Scottish man finds lost Sherlock Holmes story from 1904 in attic

By Rachelle Blinder, New York Daily News, February 20, 2015

"...Walter Elliot, 80, said he found the 1904 short story, "Sherlock Holmes: Discovering the Border Burgs and, by Deduction, the Brig Bazaar," while looking through old papers to display in a local pop-up museum.

The 1,300-word story was nestled inside a long-forgotten pamphlet that a friend had given to him more than 50 years ago, Elliot said.

Sir Arthur Conan Doyle wrote the piece for a 48-page booklet to raise money for a bridge in Selkirk, Scotland, Elliot said. The pamphlet, with stories by local authors, was called "The Book o' Brig" after the name of the wood bridge that washed away in a flood in 1902."


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review 2014-08-28 20:49
The Art of Life by Sabin Howard and Traci L. Slatton
The Art of Life - Sabin Howard,Traci L. Slatton

Written by a husband (artist) and wife (writer) team, this book is like a love letter to figurative sculpture. It’s a deeply personal and subjective view of a specific art form that the authors obviously love and, in the husband’s case, dedicated his life to. It follows a line of stories and inspiration through a number of figurative sculptors in Western cultural history, but mostly it focuses on artist Sabin Howard, his life, influences and art. The examples of artists are drawn from a personal connection that either or both the authors had with the work. Traci Slatton also speaks of her husband, the artist, as the spiritual successor to the likes of Canova, Michelangelo, Bernini and Rodin. It’s always tricky when you’re writing about someone so close to you, and it shows in the book in such sweeping phrases as this one: “His [Sabin Howard’s] decades of labor and dedication show in his glorious Apollo, which is the finest standing male nude since Michelangelo’s David”.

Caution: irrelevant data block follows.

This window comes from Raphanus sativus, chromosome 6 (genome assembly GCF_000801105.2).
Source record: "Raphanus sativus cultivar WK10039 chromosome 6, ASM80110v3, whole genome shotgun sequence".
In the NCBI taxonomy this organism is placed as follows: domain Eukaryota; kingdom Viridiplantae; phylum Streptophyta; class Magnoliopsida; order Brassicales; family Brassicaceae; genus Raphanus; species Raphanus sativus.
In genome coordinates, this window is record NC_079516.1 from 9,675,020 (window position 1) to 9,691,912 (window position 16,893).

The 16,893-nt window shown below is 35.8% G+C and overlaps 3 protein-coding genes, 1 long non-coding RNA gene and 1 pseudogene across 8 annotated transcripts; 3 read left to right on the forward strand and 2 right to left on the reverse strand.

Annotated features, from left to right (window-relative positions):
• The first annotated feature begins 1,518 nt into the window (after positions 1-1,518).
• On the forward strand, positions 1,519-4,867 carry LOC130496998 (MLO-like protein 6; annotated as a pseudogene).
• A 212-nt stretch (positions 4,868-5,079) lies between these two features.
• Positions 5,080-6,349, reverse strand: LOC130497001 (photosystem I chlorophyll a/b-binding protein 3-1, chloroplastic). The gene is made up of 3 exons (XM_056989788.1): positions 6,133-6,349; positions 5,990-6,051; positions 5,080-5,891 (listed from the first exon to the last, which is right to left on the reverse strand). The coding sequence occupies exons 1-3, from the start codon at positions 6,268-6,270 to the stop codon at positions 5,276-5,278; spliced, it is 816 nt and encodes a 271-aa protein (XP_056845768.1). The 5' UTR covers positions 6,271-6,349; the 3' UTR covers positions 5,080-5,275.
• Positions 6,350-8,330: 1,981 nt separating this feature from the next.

Maybe because the writing is so personal, I had a hard time truly connecting with it. What I didn’t like was when the author resorted to making assumptions about historical figures that were coloured by her own subjective point of view, such as appreciating but being uneasy with the nudity in Donatello’s David, finding it provocative and wondering what the artist’s relationship with his model was. This interpretation might be true - we have no way of knowing for sure - but she describes it, among other things, as “reeking of pederasty”, which is a rather bold statement. Or, shortly after, when describing Michelangelo’s David: “This seventeen-foot sculpture ushered in what art historians call the High Renaissance, or, when they’re being really pretentious, the Cinquecento”. Moreover, when it comes to Giambologna’s Mercury, she says “Everyone knows this sculpture because it’s associated with the FTD floral delivery service!” I had absolutely no idea what she was talking about (I’m guessing it’s an American cultural thing). Or about the fallout of figurative art’s popularity: “Three-dimensional modern art devolved into silly doodads, ugly tchotchkes, and trivial balloon toys”. These types of expressions hindered the writing, in my opinion.

On a more positive note, it was interesting to read about the artist’s process, the sculptures are, in general, beautiful, and the photographs illustrate the narrative very well. Sabin Howard is a gifted figurative sculptor. But this book just wasn’t for me. 


Note: I got this book for review purposes through NetGalley.